Guillermo Mínguez, Princess of Girona Foundation Scientific Research Award ex aequo

Recognised for his work designing hybrid molecular sieves that allow tailored nanostructured materials to be synthesised. The jury highlighted the impact of his work on magnetic metallic organic frameworks (MOF), from his fundamental study to its application in sensors and catalysis. The new porous materials developed will have a huge impact in fields such as the environment and energy.

Guillermo Mínguez Espallargas (1981) graduated in Chemistry from the University of Seville and holds a PhD from the University of Sheffield (United Kingdom). He is currently a Ramón y Cajal fellow at the Institute of Molecular Science at the University of Valencia where he leads national and European projects. Dr. Mínguez Espallargas’ research focuses on developing molecular materials that form three-dimensional porous frameworks, known as metal-organic frameworks (MOF), and synthesising new bidimensional materials similar to graphene. These advances could have a huge positive impact in fields such as energy storage, the controlled delivery of drugs and molecular detection, among others. What is more, leveraging magnetic properties and conductors enables the incorporation of different molecules to be detected in order to develop sensors.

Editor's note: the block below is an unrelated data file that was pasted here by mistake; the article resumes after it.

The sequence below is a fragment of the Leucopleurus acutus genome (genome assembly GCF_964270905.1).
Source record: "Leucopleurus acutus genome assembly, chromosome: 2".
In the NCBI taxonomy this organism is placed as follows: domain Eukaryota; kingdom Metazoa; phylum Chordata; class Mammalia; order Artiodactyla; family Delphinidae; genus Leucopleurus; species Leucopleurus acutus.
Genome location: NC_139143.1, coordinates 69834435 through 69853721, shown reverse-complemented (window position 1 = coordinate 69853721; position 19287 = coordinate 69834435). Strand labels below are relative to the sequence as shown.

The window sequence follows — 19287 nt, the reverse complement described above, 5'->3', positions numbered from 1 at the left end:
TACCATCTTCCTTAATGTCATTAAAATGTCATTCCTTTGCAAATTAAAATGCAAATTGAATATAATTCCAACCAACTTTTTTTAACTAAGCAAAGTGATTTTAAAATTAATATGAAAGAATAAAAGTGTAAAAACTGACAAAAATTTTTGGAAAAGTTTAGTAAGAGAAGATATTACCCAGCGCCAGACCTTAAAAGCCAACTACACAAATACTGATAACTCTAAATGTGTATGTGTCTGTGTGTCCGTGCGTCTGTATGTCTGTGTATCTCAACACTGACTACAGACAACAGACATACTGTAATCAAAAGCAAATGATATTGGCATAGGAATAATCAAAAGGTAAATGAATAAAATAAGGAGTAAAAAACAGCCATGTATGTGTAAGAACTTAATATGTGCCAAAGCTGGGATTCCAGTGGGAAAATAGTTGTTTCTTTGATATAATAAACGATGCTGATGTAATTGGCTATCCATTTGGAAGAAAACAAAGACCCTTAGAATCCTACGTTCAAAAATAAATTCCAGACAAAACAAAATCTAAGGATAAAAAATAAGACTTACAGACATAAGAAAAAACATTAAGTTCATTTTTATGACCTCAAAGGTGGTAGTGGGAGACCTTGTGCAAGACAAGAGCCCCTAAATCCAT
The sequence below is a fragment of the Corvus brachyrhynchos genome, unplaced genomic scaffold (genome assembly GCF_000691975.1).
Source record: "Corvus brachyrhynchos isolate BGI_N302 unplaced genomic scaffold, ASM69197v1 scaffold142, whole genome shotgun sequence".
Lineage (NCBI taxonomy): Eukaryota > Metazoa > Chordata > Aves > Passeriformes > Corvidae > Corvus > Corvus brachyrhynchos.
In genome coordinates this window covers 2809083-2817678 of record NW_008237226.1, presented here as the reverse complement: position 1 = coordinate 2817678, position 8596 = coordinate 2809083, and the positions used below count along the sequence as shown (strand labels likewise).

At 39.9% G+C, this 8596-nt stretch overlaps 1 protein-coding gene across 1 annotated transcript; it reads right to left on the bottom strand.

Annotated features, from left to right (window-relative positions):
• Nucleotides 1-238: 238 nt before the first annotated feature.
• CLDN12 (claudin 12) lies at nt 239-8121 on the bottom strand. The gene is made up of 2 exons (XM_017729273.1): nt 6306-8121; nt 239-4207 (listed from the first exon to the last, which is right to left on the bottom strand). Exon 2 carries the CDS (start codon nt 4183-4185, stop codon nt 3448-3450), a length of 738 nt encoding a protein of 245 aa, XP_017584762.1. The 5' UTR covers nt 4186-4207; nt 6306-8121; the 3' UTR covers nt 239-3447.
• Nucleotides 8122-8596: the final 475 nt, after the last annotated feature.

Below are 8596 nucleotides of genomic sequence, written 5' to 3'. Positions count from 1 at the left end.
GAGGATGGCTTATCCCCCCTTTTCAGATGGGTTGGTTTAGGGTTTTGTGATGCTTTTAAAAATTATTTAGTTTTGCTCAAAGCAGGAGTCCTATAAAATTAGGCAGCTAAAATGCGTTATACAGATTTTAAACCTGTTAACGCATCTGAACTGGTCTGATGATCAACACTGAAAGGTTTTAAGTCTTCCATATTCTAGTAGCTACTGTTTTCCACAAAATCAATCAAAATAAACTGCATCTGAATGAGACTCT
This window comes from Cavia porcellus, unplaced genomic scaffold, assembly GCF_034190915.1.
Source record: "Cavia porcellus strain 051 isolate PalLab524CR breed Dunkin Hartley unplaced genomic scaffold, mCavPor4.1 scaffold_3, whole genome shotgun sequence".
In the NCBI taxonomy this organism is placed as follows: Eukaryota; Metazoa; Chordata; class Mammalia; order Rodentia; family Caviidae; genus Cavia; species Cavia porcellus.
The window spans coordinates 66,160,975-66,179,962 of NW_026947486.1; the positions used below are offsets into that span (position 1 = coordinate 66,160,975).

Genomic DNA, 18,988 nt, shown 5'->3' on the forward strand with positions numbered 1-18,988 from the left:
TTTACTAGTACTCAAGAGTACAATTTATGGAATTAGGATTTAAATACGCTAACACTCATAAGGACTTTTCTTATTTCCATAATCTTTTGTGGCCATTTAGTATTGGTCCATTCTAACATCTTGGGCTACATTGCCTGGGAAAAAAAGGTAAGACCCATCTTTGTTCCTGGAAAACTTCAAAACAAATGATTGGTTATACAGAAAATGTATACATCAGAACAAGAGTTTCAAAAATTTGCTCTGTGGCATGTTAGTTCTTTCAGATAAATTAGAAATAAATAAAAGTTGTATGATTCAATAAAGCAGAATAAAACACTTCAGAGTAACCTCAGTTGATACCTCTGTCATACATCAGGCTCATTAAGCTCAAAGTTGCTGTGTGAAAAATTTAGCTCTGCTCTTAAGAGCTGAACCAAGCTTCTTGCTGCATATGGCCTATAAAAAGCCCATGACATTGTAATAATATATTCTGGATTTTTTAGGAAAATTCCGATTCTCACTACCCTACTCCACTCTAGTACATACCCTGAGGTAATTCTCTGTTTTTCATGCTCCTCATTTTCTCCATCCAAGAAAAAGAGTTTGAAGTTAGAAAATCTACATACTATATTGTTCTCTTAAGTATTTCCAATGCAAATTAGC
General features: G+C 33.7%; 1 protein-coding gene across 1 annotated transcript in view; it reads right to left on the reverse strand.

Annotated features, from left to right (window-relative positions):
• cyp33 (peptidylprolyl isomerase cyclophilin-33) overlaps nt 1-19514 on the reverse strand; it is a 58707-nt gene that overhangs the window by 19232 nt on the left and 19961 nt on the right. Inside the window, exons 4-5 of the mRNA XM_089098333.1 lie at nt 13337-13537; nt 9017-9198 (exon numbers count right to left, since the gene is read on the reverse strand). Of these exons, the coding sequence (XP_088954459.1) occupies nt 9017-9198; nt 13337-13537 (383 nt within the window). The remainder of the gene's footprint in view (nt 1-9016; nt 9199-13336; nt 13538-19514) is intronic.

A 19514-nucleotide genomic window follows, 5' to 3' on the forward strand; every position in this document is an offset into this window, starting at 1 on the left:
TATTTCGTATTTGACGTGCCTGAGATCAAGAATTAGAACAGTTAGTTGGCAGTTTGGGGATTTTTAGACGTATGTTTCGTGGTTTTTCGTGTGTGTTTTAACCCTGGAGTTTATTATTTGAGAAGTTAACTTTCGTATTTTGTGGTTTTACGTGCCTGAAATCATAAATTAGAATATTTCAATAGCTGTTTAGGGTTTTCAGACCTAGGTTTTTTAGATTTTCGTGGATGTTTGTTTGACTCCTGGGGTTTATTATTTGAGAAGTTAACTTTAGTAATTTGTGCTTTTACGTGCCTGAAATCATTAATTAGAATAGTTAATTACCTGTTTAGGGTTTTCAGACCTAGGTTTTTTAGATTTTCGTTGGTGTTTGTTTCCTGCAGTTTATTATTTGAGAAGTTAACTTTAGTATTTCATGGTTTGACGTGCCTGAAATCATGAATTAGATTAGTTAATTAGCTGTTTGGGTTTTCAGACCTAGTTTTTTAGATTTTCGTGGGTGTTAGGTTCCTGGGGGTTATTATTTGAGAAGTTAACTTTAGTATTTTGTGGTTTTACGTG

Guillermo Mínguez won the 2018 FPdGi Scientific Research Award ex aequo for his work on the design and synthesis of tailored nanostructured materials. It is important to highlight the impact of the work he is carrying out on magnetic MOFs, from fundamental research to their application in sensors and in catalysis. The new porous materials developed will have a great repercussion on fields such as the environment and energy production.


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